Originally published on Mon November 25, 2013 11:08 am
School lunch has never been the stuff of foodie dreams. I'm still haunted by the memory of my elementary school cafeteria's "brain pizza" – a lumpy oval thing topped with fleshy white strips of barely melted mozzarella that clumped together like neurons.
And it looks like America's school cafeterias are still turning out the culinary abominations, judging by the images on Fed Up, a fascinating online project showcasing school lunch photos submitted by students across the country.
Grammy Award-winning musician Esperanza Spalding has a problem with using the phrase "protest song" to describe her new recording, "We Are America." The song, along with its accompanying music video, demands congressional action to close the detention center at Guantanamo Bay.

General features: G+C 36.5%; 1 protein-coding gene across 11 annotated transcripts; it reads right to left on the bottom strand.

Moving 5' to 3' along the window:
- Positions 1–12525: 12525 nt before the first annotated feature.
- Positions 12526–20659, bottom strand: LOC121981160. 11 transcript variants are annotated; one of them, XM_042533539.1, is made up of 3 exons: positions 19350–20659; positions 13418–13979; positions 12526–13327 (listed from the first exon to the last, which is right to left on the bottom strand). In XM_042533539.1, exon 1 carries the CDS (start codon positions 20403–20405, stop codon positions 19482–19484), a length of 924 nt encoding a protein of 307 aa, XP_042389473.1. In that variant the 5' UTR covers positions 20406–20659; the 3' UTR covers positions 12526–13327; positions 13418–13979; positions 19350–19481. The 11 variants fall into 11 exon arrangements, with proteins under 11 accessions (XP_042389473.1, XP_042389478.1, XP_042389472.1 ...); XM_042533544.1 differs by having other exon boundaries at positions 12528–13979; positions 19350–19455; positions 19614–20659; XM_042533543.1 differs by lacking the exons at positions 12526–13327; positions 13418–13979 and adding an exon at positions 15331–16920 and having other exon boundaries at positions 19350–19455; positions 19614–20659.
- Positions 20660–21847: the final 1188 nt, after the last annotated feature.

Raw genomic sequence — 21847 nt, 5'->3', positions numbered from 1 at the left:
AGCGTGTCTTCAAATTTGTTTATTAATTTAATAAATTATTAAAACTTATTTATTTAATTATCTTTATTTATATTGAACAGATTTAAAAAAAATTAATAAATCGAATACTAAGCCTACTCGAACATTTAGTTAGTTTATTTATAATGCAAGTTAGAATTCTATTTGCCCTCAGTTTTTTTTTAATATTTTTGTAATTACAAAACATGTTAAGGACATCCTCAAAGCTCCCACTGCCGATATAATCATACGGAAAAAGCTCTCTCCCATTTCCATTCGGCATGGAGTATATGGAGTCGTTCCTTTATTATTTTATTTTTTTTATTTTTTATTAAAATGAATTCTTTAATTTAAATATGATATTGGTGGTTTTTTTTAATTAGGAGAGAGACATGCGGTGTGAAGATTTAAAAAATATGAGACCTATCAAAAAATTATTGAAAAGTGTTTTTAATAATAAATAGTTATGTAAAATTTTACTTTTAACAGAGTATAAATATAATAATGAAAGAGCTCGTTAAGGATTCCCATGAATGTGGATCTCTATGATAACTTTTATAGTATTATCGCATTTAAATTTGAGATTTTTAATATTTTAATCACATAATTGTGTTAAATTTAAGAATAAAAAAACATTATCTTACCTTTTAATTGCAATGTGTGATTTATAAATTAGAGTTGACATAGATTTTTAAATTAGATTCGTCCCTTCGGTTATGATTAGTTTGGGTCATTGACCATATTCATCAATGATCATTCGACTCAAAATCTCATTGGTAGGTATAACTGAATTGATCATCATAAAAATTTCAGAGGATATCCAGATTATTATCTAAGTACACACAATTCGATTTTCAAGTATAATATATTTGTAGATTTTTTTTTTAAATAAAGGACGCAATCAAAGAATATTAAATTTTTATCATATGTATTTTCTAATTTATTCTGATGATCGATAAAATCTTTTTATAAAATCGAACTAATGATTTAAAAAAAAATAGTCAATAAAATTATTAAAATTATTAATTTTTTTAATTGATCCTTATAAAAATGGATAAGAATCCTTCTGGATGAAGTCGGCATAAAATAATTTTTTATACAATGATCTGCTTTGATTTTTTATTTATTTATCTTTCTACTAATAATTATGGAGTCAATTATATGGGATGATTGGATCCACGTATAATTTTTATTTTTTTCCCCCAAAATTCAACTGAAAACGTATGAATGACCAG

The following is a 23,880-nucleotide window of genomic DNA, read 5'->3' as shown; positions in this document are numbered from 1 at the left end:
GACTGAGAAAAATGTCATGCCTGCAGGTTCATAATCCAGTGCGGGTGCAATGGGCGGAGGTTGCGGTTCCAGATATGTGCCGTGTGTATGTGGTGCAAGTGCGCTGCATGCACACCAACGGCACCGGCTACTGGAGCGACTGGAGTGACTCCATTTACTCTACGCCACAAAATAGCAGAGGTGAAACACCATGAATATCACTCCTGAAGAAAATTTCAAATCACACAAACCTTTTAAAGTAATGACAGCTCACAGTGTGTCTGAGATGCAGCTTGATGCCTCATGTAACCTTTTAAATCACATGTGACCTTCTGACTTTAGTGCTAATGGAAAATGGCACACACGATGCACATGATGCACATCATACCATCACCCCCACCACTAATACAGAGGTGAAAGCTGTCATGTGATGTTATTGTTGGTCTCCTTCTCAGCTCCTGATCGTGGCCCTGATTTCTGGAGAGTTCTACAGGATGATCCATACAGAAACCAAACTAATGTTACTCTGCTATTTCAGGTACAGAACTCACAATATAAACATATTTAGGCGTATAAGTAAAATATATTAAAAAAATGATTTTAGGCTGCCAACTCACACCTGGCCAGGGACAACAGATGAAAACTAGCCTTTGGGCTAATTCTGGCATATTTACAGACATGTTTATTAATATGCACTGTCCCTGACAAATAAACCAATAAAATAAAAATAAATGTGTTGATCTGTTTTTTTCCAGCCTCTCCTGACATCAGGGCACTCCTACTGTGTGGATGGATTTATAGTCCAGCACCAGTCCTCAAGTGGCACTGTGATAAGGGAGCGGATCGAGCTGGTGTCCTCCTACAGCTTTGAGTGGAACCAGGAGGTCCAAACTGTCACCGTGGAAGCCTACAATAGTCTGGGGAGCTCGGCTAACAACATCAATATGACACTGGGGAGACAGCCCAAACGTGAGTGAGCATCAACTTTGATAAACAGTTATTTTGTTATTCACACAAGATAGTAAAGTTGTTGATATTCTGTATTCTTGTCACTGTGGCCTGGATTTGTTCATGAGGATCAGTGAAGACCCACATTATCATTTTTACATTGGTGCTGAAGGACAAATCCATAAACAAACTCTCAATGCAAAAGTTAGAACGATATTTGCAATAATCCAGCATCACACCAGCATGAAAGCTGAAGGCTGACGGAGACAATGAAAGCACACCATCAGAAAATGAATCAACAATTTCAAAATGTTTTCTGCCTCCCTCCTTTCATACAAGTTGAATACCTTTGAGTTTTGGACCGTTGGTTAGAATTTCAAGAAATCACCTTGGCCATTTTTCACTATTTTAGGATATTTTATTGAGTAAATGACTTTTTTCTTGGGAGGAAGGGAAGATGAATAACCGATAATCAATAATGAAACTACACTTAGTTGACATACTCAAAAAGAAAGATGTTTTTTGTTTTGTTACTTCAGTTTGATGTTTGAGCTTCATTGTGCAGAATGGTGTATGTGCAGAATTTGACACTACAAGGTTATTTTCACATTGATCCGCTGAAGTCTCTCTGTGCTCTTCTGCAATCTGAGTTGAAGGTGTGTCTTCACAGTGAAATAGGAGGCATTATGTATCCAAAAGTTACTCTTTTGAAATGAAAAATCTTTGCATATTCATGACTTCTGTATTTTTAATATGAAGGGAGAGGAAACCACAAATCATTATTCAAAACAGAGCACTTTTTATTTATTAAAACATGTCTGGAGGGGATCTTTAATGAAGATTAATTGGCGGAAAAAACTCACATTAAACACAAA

" 'Protest' doesn't seem accurate to me," she tells NPR's Celeste Headlee. "We weren't thinking of a 'protest' song, we're thinking of a 'let's get together and do something pro-active, creative and productive' song."
Devdutt Pattanaik takes an eye-opening look at the myths of India and of the West — and shows how these fundamentally different sets of beliefs about God, death and heaven help us consistently misunderstand one another.
What aspects of religion should atheists adopt? Alain de Botton suggests a "religion for atheists" that incorporates religious forms and traditions to satisfy our human need for connection, ritual and transcendence.